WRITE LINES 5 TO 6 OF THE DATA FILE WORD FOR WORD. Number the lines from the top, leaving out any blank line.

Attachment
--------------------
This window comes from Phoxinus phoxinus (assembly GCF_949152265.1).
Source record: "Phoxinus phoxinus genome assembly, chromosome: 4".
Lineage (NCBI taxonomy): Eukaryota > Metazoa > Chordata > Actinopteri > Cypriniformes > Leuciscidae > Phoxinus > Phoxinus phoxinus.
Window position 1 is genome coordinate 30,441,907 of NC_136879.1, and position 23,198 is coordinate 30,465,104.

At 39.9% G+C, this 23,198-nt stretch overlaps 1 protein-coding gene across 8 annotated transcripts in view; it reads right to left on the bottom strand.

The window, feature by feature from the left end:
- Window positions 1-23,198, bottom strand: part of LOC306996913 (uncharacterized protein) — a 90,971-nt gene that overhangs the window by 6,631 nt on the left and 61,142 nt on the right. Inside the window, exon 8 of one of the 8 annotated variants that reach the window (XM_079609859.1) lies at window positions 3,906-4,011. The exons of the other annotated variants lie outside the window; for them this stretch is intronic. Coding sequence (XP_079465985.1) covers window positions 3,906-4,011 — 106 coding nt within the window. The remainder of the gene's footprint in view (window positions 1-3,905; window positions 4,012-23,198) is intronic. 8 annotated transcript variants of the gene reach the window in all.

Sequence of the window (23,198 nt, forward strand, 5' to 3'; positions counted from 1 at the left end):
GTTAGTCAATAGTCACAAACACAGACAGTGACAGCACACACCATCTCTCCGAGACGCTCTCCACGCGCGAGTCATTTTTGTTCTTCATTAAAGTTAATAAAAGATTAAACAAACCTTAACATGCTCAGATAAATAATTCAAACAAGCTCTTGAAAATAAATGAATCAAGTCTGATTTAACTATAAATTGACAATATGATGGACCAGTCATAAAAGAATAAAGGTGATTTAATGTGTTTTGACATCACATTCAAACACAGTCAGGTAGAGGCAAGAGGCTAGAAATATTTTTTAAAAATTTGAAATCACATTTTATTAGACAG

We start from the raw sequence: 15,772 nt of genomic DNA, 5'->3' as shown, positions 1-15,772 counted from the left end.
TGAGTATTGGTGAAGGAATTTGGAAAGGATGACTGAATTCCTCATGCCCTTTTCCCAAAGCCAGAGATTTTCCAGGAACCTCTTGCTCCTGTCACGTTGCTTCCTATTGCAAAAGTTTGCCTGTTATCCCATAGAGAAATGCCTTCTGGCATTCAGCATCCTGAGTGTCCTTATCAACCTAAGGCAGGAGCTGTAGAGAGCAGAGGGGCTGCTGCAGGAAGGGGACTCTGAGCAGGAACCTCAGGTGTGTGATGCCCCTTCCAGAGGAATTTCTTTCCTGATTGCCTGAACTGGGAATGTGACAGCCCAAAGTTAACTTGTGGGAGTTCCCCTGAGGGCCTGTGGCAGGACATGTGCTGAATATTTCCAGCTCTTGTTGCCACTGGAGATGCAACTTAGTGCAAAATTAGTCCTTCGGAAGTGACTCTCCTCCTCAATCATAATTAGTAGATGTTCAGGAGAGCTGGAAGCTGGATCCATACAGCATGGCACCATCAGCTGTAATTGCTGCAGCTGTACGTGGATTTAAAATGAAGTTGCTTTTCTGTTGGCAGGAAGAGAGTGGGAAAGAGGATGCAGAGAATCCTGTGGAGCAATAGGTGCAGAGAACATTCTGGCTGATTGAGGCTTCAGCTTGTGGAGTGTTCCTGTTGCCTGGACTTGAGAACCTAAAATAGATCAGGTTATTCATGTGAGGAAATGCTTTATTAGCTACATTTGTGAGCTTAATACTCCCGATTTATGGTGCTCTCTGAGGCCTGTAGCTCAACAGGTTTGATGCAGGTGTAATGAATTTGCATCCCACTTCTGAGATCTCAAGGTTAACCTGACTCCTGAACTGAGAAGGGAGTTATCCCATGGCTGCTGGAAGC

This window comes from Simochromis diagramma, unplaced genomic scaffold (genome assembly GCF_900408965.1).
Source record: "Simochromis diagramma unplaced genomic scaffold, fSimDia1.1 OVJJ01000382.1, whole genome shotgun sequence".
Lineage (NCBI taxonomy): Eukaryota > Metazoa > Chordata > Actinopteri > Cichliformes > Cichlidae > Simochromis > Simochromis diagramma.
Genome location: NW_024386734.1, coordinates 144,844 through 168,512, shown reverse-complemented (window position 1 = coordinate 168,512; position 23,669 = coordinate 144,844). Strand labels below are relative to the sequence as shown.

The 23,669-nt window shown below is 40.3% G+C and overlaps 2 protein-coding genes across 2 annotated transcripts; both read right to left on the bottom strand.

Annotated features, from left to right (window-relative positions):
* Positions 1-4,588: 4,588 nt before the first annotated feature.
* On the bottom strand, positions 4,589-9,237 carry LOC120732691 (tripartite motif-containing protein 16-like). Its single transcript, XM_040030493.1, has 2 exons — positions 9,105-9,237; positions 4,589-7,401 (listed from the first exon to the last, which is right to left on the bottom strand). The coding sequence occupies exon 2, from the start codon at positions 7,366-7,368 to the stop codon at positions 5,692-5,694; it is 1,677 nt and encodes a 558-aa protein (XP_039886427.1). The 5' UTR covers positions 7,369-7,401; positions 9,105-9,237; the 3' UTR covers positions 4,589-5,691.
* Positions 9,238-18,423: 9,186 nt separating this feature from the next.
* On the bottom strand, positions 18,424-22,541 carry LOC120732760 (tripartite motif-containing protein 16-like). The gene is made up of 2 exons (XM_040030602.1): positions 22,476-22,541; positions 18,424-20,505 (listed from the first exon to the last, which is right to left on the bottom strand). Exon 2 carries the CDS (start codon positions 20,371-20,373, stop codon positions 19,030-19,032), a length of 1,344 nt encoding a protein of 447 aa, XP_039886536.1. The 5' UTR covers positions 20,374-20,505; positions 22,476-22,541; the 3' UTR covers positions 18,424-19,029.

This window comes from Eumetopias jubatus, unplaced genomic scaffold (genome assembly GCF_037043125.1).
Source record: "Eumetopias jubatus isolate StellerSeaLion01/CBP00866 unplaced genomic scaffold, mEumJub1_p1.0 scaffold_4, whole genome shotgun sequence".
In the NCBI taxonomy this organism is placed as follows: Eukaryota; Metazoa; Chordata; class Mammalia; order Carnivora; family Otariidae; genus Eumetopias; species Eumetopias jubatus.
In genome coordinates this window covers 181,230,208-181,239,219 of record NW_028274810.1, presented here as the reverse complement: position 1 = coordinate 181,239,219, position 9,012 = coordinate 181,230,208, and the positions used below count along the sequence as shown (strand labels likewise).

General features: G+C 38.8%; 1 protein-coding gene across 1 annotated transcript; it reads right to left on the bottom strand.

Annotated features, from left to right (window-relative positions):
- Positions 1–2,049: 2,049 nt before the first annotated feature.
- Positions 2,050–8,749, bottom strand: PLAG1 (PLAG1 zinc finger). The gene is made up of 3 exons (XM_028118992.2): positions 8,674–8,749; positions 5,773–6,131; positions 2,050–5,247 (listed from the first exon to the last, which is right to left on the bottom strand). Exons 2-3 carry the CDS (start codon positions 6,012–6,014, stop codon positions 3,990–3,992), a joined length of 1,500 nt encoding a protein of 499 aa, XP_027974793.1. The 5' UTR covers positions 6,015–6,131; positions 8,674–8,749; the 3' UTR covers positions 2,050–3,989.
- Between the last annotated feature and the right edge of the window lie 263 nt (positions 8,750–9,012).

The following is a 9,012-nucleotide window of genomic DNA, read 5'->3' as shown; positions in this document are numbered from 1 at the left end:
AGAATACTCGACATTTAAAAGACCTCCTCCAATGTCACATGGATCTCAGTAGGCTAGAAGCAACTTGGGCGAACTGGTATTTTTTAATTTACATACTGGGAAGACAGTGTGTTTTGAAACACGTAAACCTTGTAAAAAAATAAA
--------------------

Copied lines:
At 39.9% G+C, this 23,198-nt stretch overlaps 1 protein-coding gene across 8 annotated transcripts in view; it reads right to left on the bottom strand.

The window, feature by feature from the left end: